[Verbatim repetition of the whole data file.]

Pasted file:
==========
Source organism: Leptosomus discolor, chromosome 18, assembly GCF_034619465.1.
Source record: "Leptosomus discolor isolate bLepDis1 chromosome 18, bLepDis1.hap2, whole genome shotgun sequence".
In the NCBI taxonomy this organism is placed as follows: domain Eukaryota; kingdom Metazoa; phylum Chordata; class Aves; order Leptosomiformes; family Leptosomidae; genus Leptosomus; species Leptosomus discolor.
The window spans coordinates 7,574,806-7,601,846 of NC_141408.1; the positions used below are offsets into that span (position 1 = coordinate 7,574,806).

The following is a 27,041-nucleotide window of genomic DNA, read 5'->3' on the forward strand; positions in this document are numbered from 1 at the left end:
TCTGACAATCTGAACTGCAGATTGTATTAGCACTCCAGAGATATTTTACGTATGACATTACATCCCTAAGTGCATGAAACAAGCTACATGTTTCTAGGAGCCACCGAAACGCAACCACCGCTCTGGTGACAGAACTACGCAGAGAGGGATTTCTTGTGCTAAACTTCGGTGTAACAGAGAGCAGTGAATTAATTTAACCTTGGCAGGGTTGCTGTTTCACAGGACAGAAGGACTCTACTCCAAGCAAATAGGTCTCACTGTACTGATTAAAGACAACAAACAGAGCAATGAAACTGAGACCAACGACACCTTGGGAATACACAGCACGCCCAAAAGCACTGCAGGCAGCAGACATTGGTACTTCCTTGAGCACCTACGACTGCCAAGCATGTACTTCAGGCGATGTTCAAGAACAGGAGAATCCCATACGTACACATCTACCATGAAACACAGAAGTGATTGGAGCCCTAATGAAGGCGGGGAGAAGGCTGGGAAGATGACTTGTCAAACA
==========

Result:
Source organism: Leptosomus discolor, chromosome 18, assembly GCF_034619465.1.
Source record: "Leptosomus discolor isolate bLepDis1 chromosome 18, bLepDis1.hap2, whole genome shotgun sequence".
In the NCBI taxonomy this organism is placed as follows: domain Eukaryota; kingdom Metazoa; phylum Chordata; class Aves; order Leptosomiformes; family Leptosomidae; genus Leptosomus; species Leptosomus discolor.
The window spans coordinates 7,574,806-7,601,846 of NC_141408.1; the positions used below are offsets into that span (position 1 = coordinate 7,574,806).

The following is a 27,041-nucleotide window of genomic DNA, read 5'->3' on the forward strand; positions in this document are numbered from 1 at the left end:
TCTGACAATCTGAACTGCAGATTGTATTAGCACTCCAGAGATATTTTACGTATGACATTACATCCCTAAGTGCATGAAACAAGCTACATGTTTCTAGGAGCCACCGAAACGCAACCACCGCTCTGGTGACAGAACTACGCAGAGAGGGATTTCTTGTGCTAAACTTCGGTGTAACAGAGAGCAGTGAATTAATTTAACCTTGGCAGGGTTGCTGTTTCACAGGACAGAAGGACTCTACTCCAAGCAAATAGGTCTCACTGTACTGATTAAAGACAACAAACAGAGCAATGAAACTGAGACCAACGACACCTTGGGAATACACAGCACGCCCAAAAGCACTGCAGGCAGCAGACATTGGTACTTCCTTGAGCACCTACGACTGCCAAGCATGTACTTCAGGCGATGTTCAAGAACAGGAGAATCCCATACGTACACATCTACCATGAAACACAGAAGTGATTGGAGCCCTAATGAAGGCGGGGAGAAGGCTGGGAAGATGACTTGTCAAACA